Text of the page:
Episode Report Card
Couch Baron: A | 4 USERS: B+
Like Christmas In… December?

...and then we're down with them as they're eating in the atrium. A staffer then appears and tells Victor it's time for his treatment, so Sierra asks him if he'll sit with her at dinner. He says that would be nice, but just as he starts to walk off, Echo goes for the desperation move and tells him that he, Victor, is not coming back -- when he comes out of the chair he'll have his original personality. "You need to say goodbye to her. If you don't get a chance to say goodbye, you'll regret it." Victor responds to this performance of Overidentification Theater by turning to Sierra and giving her a bright "Goodbye!" with a cheery wave. Hee. She responds equally affably: "Goodbye! I'll see you at dinner." Echo looks like she's starting to share the late Cindy's frustration with Doll-speak.

As Topher preps Victor's imprint, he gives us a run-down of his history -- he's an Afghanistan war vet, which explains those flak jackets in his flashbacks that I originally thought were police-issue. Topher goes on that he had severe PTSD, which they cured, and allows himself a small pat on the back for that effort. Victor's original personality then makes its appearance, and after ascertaining that the five years to which he committed have indeed passed, he opines that the whole experience almost seems too easy. I don't care if you're the 2004 edition, dude -- you should know not to JINX YOURSELF LIKE THAT.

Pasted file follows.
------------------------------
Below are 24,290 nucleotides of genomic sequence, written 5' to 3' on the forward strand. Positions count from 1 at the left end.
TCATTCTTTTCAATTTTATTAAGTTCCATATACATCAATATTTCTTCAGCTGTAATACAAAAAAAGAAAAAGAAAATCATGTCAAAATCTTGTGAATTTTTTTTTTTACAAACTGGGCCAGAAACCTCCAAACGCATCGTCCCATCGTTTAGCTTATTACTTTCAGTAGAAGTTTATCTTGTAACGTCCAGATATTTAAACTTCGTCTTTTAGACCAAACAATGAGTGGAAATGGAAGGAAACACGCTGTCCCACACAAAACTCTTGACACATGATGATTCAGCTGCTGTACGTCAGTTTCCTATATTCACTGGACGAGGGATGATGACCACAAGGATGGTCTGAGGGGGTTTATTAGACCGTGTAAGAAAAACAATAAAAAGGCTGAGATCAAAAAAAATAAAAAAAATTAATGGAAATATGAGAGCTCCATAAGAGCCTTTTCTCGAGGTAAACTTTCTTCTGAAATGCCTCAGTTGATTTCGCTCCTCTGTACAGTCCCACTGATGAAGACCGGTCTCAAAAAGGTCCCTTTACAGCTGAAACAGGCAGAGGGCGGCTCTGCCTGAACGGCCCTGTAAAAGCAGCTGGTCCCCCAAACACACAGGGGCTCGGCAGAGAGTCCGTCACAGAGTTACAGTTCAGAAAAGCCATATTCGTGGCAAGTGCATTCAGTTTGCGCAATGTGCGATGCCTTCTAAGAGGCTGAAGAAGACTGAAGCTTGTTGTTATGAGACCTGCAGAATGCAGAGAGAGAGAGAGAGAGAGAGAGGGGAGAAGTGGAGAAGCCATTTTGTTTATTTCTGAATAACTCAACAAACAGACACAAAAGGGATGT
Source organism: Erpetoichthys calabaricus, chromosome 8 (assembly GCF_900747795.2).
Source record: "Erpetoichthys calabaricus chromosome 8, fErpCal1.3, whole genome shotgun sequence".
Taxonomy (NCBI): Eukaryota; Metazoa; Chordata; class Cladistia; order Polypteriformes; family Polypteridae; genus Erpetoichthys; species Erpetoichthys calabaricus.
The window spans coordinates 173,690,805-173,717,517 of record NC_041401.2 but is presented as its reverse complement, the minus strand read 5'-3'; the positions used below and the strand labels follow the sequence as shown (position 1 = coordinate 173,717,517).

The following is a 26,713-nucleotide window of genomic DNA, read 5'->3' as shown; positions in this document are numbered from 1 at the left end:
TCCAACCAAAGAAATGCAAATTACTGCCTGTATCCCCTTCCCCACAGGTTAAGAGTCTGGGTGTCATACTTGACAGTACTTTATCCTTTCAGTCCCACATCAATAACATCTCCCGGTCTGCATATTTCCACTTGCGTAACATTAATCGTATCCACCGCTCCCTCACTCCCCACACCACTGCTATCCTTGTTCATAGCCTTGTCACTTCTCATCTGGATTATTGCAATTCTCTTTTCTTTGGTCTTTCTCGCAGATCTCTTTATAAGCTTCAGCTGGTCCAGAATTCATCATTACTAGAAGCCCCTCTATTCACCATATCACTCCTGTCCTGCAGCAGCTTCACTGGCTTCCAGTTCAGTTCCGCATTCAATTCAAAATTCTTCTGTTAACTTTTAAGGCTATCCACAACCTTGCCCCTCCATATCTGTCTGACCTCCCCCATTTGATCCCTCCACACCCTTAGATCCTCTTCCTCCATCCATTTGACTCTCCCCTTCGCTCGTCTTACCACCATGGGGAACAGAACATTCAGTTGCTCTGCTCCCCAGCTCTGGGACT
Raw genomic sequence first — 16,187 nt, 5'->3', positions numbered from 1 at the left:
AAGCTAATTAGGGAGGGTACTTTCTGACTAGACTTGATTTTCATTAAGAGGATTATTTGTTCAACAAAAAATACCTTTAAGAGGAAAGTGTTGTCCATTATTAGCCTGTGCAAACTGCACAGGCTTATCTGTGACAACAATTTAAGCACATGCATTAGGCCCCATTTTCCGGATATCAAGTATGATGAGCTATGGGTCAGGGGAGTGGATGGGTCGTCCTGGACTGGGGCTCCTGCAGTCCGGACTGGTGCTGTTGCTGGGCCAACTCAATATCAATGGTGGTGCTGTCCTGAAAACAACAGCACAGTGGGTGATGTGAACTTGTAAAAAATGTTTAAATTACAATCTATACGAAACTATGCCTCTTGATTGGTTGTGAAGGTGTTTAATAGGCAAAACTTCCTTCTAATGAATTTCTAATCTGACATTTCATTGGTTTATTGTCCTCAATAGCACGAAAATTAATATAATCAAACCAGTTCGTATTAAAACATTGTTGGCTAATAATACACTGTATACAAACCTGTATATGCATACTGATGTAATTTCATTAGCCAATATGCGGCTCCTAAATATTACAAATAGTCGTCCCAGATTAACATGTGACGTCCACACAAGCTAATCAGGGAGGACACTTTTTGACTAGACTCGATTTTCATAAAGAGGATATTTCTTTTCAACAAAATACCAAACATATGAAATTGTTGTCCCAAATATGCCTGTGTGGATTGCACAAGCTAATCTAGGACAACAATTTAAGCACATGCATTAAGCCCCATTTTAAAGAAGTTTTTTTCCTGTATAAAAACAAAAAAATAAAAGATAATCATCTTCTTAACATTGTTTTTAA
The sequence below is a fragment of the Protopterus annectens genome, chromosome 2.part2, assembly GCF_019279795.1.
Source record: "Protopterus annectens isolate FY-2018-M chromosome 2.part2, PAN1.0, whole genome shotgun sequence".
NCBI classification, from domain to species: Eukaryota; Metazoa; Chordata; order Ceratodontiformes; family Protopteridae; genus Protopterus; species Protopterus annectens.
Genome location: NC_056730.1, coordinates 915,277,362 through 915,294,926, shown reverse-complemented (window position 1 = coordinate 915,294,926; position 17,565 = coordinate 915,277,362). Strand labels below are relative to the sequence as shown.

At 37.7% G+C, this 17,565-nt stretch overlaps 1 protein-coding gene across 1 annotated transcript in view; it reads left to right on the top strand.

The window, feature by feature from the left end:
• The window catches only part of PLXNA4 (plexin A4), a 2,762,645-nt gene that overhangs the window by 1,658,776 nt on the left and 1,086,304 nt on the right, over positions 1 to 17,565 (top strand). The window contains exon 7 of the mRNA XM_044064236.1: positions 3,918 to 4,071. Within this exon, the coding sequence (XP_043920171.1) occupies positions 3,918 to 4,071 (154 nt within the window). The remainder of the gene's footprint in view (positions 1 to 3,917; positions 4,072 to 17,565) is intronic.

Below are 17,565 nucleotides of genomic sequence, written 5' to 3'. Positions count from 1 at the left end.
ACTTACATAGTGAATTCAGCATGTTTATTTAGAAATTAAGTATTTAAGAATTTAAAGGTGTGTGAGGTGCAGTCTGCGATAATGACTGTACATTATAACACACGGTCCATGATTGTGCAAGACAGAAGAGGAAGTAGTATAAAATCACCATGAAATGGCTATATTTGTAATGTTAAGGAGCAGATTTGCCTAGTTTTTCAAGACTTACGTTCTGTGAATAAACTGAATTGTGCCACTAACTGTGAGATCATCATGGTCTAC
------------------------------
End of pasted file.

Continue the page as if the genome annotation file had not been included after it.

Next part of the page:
Later, Boyd is telling "Victor" (haven't gotten a real name yet, I don't think) that they've set up a trust fund in his name, reserved him a suite at the Hyperion (Ha!) until he finds a place to live, and found several employment opportunities for him should he choose to work. So, um, is five years the standard term? I'm just asking here. Boyd continues in voiceover that if anyone asks, he spent the time in a VA hospital, but we're not focusing on that right now, as downstairs, Victor walks by Sierra without a hint of recognition. Aw. She looks so sad! Boyd's VO continues, but again it's hard to focus, although this time because Victor is running shirtless of a treadmill with sensors taped to him as a diagnostician watches. Okay, fine, Boyd's giving him the protocols -- he'll come into the Dollhouse every other week for three months for check-ups, and then a Dollhouse rep will visit him periodically until a year has passed. "Any problems, you can call us twenty-four hours a day. But I don't expect any trouble." Take back what I said, "Victor" -- if a savvy cop-type like Boyd doesn't know not to jinx himself, why should you? We see Victor's stuff being returned to him as Boyd's VO adds that the process was designed for a maximally smooth return to his life, and finally they stand and shake hands as Boyd congratulates "Mr. Ceccoli" (thanks, closed-captioning!): "You're a free man." That would be an ominous enough way to end the act...

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